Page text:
On February 24, 2012 a new simplified process for certain foreign workers seeking entry to the Province of Québec was announced. Instead of applying to only 7 information technology occupations, as before, the simplified process will apply to 44 occupations in a variety of fields. This is an important development. It is important not only for the many companies that want to relocate foreign employees to Québec. It is also a clear departure from the previous system. Other provinces may be interested in following Québec's example to better respond to the needs of regional labour markets.
Employers who make employment offers to a foreign worker in any of these 44 occupations in the Province of Québec will benefit from the simplified process. The main advantage is that employers do not have to prove that they tried to recruit a Canadian or permanent resident to fill the position. The list of 44 occupations has been prepared with the participation of Emploi Québec, a Québec government agency. It is supposed to reflect the occupations for which there is a well-known labour shortage.
The second advantage is that these applications will have priority processing. We can expect that processing delays will be much shorter than those of regular applications processed by Service Canada.
We have discussed in previous issues of the HR Space that employers who extend an employment offer to a foreigner must first obtain a Labour Market Opinion ("LMO") from the Department of Human Resources and Skills Development Canada ("Service Canada"), unless there is an applicable exemption. When the job will be in the Province of Québec, the LMO is issued jointly by Service Canada and Québec Immigration. Before applying for an LMO, it is necessary to follow the job advertisement requirements published by Service Canada. These aim at ensuring that qualified Canadians and permanent residents are given a fair chance to apply for the position before it is offered to a foreigner. In Québec, LMO applications have to be submitted in parallel to Service Canada and to Québec Immigration. The LMO is a condition for issuance of the work permit, unless there is an applicable exemption.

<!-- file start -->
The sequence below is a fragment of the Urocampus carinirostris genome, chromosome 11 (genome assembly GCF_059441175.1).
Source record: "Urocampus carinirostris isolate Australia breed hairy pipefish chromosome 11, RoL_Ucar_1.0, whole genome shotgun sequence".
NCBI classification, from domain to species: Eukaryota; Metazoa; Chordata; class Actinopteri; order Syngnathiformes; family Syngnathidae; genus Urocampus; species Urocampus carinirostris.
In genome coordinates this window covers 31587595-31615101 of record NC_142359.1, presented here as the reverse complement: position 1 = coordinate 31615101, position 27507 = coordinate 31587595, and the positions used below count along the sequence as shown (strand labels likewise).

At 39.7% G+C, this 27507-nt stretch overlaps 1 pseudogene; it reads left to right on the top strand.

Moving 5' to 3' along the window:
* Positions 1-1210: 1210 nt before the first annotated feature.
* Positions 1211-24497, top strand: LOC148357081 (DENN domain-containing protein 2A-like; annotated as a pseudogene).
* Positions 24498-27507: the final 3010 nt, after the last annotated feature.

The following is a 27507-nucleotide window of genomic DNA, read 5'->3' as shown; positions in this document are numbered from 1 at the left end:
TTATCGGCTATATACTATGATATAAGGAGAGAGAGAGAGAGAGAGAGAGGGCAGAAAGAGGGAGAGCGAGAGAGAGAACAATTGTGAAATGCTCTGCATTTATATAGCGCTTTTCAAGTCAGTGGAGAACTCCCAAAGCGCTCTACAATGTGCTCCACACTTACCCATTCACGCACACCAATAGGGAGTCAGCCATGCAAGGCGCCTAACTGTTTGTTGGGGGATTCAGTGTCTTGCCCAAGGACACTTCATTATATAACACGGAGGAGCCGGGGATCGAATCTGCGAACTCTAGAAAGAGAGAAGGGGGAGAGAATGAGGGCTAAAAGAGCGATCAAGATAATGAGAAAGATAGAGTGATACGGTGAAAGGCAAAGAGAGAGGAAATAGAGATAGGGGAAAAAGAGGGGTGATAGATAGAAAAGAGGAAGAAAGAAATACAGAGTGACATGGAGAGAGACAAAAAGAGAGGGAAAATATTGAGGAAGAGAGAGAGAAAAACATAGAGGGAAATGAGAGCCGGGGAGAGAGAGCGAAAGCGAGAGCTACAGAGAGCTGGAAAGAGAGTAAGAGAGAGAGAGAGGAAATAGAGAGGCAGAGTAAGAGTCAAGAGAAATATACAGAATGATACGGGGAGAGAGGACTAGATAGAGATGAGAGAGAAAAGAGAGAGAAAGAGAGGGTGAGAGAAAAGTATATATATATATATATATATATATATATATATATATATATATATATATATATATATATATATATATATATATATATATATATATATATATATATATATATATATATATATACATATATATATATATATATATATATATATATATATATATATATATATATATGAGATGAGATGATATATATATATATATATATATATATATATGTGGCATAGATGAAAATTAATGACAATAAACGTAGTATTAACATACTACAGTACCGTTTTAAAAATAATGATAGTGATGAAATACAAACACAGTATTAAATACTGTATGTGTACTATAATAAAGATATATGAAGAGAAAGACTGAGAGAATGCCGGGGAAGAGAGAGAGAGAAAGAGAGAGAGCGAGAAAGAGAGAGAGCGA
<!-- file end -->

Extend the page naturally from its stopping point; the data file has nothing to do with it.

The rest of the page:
The new simplified process constitutes an exception to this general program. The 44 professions to which it applies include, among others:
- a few management positions such as Human Resources Managers, Sales, Marketing and Advertising Managers, Retail and Wholesale Trade Managers;
- some health-sector professionals such as Medical Doctors (General Practitioners and Specialists), Dentists, Veterinarians, Pharmacists, Physiotherapists, Registered Nurses and Medical Technologists;
- certain Engineers: Civil Engineers and Aerospace Engineers;
- certain professionals in Information Technology such as Information Systems Analysts and Consultants, Software Engineers and Designers, Computer Programmers and Interactive Media Developers and Information Systems Testing Technicians;
- some other lower-skilled professions such as certain mechanics and electro-mechanics.
For these professions, LMO applications must now be sent only to Québec Immigration. It will make a preliminary assessment of eligibility for this program. Québec Immigration will then send the documents to Service Canada for the latter's assessment. Responsibilities will be divided between Québec Immigration and Service Canada.
Among other elements, the Québec Immigration agent should assess whether the salary and working conditions offered to the foreign worker are competitive with those in the Québec labour market. The agent should compare the salary offered to the foreign employee with that offered in Québec for the same occupation. Emploi Québec provides market information on salaries according to region and seniority. The Québec Immigration agent should also confirm that the employer is a genuine employer and that requirements for the position are consistent with those of the occupation according to the National Occupations Classification (NOC).
We fear a too heavy reliance by Québec Immigration agents on NOCs. It would be desirable that their agents understand that the realities of the labour market are much richer than what NOCs tell us, that the needs of employers result in job descriptions that combine two or more NOCs, and that the job description of a certain occupation in a large multinational is different from the one who works in a small shop. If they do not show this openness to the realities of employers' needs, this could constitute a major drawback of the new program.
This program is too new to know how it is going to be applied and how "simplified" and quick the process will be. This is, however, encouraging news.